Synopses & Reviews
Selected as a "2003 Notable Book" by the American Library Association
In the early 1900s, E.J. Bellocq photographed prostitutes in the red-light district of New Orleans. His remarkable, candid photos inspired Natasha Trethewey to imagine the life of Ophelia, the subject of Bellocq's Ophelia, her stunning second collection of poems. With elegant precision, Ophelia tells of her life on display: her white father whose approval she earns by standing very still; the brothel Madame who tells her to act like a statue while the gentlemen callers choose; and finally the camera, which not only captures her body, but also offers a glimpse into her soul.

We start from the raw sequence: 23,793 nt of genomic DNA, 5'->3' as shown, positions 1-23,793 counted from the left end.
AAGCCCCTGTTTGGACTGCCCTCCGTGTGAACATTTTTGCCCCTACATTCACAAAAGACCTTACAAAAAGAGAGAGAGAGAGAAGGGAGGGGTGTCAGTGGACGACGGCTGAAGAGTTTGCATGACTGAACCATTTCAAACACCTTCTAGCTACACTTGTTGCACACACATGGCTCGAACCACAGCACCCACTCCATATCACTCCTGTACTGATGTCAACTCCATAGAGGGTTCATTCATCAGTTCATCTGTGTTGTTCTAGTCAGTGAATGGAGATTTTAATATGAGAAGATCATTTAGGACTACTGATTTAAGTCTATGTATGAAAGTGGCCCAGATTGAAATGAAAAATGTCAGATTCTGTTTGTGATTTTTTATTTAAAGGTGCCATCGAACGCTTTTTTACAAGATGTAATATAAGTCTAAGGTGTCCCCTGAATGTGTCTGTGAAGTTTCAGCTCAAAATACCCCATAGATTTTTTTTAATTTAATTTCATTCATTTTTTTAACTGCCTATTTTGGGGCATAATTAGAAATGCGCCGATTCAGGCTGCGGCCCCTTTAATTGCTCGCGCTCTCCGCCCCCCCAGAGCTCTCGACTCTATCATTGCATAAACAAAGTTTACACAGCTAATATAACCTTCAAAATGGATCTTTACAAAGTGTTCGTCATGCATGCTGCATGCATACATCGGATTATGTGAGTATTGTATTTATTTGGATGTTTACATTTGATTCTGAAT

In the early 1900s, E.J. Bellocq photographed prostitutes, which were first collected and published as Storyville Portraits. In Natasha Trethewey's stunning
second collection, she creates the life of Ophelia in the image of one of Bellocq's subjects. Through Ophelia, a very white-skinned black woman living in a
brothel, a sad and poignant story is told with beautiful precision and depth.
About the Author
Mississippi native Natasha Trethewey
is the recipient of the Grolier Poetry Prize and a Pushcart Prize. Her poems have been widely published, and one of them appeared in The Best American Poetry 2000
. Her first book, Domestic Work
, was the first winner of the Cave Canem Poetry Prize, selected by Rita Dove and published by Graywolf in 2000. Trethewey teaches creative writing at Emory Writing.